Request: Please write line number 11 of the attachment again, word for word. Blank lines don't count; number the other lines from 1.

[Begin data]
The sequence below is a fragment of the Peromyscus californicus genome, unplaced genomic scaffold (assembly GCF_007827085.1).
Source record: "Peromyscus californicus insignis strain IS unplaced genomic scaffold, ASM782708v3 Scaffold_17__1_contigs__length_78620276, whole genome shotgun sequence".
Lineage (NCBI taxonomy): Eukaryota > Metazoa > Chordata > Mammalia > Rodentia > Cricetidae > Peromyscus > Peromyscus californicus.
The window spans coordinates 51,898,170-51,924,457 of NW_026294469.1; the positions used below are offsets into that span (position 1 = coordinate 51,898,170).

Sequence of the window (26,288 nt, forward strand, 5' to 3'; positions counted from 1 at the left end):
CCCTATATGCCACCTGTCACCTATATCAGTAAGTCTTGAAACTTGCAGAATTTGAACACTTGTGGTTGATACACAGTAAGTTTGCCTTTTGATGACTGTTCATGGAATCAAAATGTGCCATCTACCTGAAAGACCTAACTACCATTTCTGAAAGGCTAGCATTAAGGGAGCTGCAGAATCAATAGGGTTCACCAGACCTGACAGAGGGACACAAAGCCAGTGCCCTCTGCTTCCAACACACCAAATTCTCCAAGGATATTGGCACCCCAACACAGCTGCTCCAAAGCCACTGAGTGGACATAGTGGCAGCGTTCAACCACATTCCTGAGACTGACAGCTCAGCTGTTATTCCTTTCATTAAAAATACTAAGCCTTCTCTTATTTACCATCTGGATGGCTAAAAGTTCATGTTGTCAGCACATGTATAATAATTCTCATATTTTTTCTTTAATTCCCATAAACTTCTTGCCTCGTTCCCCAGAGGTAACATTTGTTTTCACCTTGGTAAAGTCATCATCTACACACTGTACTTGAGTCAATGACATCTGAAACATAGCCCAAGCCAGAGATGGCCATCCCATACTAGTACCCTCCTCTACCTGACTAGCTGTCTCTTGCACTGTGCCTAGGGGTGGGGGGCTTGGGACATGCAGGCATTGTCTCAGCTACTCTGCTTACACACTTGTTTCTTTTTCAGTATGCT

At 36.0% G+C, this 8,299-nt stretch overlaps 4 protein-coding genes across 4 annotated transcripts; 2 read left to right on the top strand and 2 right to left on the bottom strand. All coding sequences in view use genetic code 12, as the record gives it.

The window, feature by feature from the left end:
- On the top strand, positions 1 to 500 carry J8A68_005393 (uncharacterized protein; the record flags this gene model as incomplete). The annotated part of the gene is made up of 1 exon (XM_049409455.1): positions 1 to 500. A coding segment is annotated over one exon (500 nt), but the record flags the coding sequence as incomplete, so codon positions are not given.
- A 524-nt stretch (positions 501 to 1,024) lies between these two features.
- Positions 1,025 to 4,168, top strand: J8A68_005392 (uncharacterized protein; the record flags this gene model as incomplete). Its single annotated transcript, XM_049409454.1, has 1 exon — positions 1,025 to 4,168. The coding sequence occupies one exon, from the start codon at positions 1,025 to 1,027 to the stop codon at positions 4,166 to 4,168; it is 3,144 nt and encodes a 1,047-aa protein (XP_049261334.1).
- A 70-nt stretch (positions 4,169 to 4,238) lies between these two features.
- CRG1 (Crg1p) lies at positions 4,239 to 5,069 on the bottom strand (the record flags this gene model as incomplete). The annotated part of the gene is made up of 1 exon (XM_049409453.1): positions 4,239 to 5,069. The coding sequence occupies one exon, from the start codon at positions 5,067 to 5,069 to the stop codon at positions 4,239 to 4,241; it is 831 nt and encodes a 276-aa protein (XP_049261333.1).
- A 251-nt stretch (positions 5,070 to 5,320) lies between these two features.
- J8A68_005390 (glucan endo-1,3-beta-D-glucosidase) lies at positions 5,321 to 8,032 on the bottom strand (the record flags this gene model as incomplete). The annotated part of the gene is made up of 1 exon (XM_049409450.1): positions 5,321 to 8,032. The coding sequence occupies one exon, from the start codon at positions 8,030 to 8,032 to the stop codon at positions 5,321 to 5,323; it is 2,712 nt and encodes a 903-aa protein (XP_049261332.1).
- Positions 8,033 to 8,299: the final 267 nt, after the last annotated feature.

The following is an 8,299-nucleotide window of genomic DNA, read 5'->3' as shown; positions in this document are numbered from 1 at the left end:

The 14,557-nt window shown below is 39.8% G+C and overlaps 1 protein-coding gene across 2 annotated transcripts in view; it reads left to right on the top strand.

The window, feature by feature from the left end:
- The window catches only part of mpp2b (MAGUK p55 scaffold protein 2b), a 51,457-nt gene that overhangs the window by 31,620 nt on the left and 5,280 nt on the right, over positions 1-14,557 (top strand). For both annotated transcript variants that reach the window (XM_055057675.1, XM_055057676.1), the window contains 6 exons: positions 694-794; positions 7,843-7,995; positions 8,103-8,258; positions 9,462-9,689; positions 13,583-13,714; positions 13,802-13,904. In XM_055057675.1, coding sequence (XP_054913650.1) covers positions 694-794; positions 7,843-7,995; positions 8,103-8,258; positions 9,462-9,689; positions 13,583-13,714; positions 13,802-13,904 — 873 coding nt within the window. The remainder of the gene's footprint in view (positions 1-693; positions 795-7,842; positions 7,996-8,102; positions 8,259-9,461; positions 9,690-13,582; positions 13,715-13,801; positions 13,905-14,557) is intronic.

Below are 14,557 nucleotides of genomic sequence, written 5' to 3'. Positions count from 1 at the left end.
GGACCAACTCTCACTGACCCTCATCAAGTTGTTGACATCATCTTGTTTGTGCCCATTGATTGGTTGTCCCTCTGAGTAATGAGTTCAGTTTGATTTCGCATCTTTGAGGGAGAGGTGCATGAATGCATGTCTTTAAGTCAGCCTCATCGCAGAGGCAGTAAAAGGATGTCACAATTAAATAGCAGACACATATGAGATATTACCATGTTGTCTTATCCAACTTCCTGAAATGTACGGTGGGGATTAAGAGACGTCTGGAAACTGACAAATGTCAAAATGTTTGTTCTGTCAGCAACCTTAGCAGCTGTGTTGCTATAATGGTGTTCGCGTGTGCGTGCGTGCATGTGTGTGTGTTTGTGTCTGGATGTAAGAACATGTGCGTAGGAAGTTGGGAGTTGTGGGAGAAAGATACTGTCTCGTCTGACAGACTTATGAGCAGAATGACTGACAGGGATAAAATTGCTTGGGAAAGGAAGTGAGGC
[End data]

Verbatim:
- Positions 1,025 to 4,168, top strand: J8A68_005392 (uncharacterized protein; the record flags this gene model as incomplete). Its single annotated transcript, XM_049409454.1, has 1 exon — positions 1,025 to 4,168. The coding sequence occupies one exon, from the start codon at positions 1,025 to 1,027 to the stop codon at positions 4,166 to 4,168; it is 3,144 nt and encodes a 1,047-aa protein (XP_049261334.1).